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(Redirected from Maxim (saying))
A saying is any concisely written or spoken linguistic expression that is especially memorable because of its meaning or structure.
There are a number of specific types of sayings:
- Aphorism – A saying that contains a general, observational truth; "a pithy expression of wisdom or truth".[page needed]
- Cliché or bromide – An unoriginal and overused saying.
- Platitude – A cliché unsuccessfully presented as though it were truly meaningful, original, or effective.
- Epigram – A clever and often poetic written saying that comments on a particular person, idea, or thing.
- Epitaph – A saying in honor of a dead person, often engraved on a headstone or plaque.
- Epithet – A descriptive word or saying already widely associated with a particular person, idea, or thing.
- Idiom – A saying that has only a non-literal interpretation; "an expression whose meaning can't be derived simply by hearing it, such as 'Kick the bucket.'"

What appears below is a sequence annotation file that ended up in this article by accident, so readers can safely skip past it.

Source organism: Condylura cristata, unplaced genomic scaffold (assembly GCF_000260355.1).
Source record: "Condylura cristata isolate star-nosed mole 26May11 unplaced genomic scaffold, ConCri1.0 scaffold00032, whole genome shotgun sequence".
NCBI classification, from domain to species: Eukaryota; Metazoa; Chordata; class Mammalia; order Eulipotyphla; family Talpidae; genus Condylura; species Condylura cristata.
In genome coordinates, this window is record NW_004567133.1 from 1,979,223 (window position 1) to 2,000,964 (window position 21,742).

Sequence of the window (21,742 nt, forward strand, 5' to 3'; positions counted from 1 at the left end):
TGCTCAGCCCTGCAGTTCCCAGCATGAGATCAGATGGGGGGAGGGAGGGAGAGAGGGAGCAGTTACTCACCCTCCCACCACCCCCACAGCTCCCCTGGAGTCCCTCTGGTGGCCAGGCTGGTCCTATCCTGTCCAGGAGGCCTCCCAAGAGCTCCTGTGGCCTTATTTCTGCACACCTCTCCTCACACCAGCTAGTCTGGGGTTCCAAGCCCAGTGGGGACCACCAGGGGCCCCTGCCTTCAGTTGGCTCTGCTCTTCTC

- Mantra – A religious, mystical, or other spiritual saying that is repeated over and over, for example, in meditation.
- Maxim or gnome – (1) An instructional saying about a general principle or rule for behavior; or, simply, (2) an aphorism.
- Motto – A saying used frequently by an individual person or group to concisely state their general outlook or intentions.
- Quip – A clever or funny saying based on an observation.
- Witticism – A saying that is clever, and also usually funny, notable for its form or style just as much as (or more than) its content.
- Randall, Bernice (1991). When is a Pig a Hog?: A Guide to Confoundingly Related English Words. New York: Galahad Books.
- Rovin, Jeff (1994). What’s the Difference? A Compendium of Commonly Confused and Misused Words. New York: Ballantine Books.
|Look up saying in Wiktionary, the free dictionary.|